It’s my first major shift of season since moving to Manchester. And yes, it turns out they experience Spring here in the north of England too. The mornings and evenings are getting lighter, and blooms are everywhere. I’ve found a spectacular show of flowers in a place a short walk from here in Castlefield.
St John’s Gardens is carpeted in a stunning show of daffodils and crocuses. This quiet spot is very close to the bustling thoroughfare of Deansgate in the handsome, imposing city centre. Armed with just my macro lens, this was irresistible…
Qatar isn’t all about its ultra-modern, glittering capital city Doha. In fact, you don’t have to travel far to explore the desert wilderness of this Arabian country. A popular excursion is taking a jeep to the wastes for some exhilarating ‘dune bashing’, a spot of camel riding and to see this small country’s hidden gem.
The Khor al Adaid – or Inland Sea – is a channel of the Arabian Gulf which cuts deep into the desert. It’s a sparkling blue body of water separating Qatar and Saudi Arabia. Aside from the odd jeep, it’s calm, quiet and mostly unspoilt. There are no high-rise resorts here. You’re likely to be offered this trip in Qatar – my advice is to go and take your camera with you.
I’ve taken my first trip across the Pennines, from the urban might of Manchester to the open countryside of Yorkshire. The piece of landscape I chose is an unusual wonder – a park peppered with beautiful and beguiling sculptures. Work from the greats including Henry Moore and Antony Gormley appear around every corner.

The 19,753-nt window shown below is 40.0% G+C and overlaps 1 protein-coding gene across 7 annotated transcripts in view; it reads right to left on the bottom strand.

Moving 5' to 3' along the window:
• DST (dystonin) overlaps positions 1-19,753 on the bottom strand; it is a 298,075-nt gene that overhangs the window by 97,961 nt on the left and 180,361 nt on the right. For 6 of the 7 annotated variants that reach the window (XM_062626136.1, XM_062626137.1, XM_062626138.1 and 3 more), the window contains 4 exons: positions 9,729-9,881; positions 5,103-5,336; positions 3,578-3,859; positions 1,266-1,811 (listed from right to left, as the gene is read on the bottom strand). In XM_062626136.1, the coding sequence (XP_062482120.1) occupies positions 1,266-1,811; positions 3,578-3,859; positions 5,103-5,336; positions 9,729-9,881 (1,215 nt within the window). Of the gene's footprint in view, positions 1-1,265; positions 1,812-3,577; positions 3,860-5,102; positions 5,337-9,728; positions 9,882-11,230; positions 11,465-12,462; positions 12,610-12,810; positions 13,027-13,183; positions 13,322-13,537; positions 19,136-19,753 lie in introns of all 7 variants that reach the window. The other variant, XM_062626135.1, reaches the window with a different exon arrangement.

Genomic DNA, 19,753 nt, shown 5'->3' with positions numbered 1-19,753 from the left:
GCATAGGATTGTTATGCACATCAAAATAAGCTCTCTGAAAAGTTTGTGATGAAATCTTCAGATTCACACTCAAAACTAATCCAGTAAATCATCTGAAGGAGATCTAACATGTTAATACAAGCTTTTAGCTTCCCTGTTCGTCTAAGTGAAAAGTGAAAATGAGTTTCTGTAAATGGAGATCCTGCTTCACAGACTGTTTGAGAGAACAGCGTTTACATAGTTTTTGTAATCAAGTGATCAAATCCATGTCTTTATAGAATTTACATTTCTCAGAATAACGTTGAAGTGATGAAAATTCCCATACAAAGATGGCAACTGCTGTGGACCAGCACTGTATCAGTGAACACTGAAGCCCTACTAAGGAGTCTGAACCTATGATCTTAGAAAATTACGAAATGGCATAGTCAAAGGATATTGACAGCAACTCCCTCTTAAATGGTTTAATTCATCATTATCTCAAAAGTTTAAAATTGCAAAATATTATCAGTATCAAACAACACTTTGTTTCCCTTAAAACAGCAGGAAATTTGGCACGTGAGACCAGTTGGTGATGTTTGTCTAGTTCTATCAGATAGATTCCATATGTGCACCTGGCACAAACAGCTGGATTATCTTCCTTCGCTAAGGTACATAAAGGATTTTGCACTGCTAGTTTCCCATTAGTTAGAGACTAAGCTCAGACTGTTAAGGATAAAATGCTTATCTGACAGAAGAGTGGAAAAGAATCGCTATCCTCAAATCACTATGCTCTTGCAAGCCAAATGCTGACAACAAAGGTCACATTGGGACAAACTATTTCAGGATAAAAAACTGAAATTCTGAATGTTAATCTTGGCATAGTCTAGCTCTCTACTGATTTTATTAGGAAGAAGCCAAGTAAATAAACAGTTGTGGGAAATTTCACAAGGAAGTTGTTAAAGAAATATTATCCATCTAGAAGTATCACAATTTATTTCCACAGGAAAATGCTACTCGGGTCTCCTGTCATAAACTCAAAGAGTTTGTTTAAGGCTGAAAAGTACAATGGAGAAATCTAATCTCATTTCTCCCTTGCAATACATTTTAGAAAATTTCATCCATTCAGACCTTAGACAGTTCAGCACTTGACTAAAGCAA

That morning at the Yorkshire Sculpture Park, the ground was covered in frost and a mist hung in the hills and trees, and the park’s lake was delicately frozen. The sun eventually cut through the eery gloom to create some delightful scenes. For a lad from the urban heart of a great northern city, it’s heartening to be able to escape to the wilderness with ease.
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Qatar is a new country full of contemporary buildings created with its staggering oil wealth. The country’s largest mosque in the capital Doha is a new build, while Katara Cultural Village, boasting lavish gold and blue mosques, is also an architectural newcomer. Doha’s Pearl, a large complex built on reclaimed land, is a recent addition as well.
But these new structures are steeped in tradition, with stylish, beautiful lines and curves. Intricate designs stay pure to Islam and do not depict human or animal forms. Instead of being sterile, these are pleasing on the eye and photographically pure and balanced.
A dusk view taken at Pomona Strand, a rather desolate stretch of Manchester’s canalways which sits between the city zone and the new buildings of Salford Quays. Very few people alight at Pomona tram stop.